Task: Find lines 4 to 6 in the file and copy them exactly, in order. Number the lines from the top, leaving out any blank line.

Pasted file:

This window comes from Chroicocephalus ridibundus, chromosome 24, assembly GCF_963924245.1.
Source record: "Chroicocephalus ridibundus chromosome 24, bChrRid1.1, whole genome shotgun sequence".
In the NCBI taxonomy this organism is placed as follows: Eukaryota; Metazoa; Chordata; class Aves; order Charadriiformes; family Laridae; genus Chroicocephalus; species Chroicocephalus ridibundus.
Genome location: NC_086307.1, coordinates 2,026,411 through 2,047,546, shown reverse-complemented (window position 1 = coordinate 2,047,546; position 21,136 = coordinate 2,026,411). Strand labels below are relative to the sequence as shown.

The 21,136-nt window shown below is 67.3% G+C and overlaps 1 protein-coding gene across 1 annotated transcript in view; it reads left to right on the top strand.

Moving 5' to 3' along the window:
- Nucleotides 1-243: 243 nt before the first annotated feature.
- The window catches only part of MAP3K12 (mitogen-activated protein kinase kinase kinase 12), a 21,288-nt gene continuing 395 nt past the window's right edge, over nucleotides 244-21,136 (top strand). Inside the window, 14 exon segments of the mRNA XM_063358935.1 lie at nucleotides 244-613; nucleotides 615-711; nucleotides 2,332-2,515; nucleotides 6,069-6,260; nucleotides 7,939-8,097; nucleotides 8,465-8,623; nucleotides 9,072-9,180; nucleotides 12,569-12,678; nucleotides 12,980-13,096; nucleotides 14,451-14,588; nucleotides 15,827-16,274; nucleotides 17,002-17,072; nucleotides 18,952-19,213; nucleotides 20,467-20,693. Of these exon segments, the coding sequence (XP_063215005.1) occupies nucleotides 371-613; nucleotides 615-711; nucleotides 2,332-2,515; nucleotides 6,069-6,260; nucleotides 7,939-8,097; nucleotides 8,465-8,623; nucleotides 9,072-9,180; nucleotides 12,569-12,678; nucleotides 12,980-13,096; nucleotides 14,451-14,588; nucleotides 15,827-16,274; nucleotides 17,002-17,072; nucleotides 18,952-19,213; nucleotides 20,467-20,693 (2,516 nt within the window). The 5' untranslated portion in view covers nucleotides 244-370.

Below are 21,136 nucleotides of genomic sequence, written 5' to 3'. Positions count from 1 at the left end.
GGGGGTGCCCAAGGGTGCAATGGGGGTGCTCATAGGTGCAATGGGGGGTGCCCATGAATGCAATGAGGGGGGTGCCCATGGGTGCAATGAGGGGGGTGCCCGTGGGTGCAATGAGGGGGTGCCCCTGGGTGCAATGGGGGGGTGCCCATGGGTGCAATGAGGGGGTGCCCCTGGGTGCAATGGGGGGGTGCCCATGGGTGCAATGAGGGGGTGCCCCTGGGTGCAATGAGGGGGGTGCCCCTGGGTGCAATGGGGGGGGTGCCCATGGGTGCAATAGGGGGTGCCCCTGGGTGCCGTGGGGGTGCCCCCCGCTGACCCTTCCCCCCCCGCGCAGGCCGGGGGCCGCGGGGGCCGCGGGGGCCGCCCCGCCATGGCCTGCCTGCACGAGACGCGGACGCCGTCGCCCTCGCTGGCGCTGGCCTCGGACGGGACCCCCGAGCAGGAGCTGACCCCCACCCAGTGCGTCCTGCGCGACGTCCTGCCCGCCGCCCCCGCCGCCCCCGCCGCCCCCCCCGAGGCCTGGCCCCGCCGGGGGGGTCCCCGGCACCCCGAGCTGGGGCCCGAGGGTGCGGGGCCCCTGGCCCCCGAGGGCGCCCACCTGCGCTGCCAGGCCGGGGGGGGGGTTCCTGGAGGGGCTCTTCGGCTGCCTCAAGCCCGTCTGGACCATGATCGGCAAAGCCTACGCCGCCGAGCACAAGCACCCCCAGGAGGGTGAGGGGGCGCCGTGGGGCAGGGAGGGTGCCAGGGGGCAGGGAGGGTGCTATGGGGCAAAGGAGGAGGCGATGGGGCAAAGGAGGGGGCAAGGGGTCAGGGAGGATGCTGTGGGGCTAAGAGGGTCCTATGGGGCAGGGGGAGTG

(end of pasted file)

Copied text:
Genome location: NC_086307.1, coordinates 2,026,411 through 2,047,546, shown reverse-complemented (window position 1 = coordinate 2,047,546; position 21,136 = coordinate 2,026,411). Strand labels below are relative to the sequence as shown.

The 21,136-nt window shown below is 67.3% G+C and overlaps 1 protein-coding gene across 1 annotated transcript in view; it reads left to right on the top strand.

Moving 5' to 3' along the window: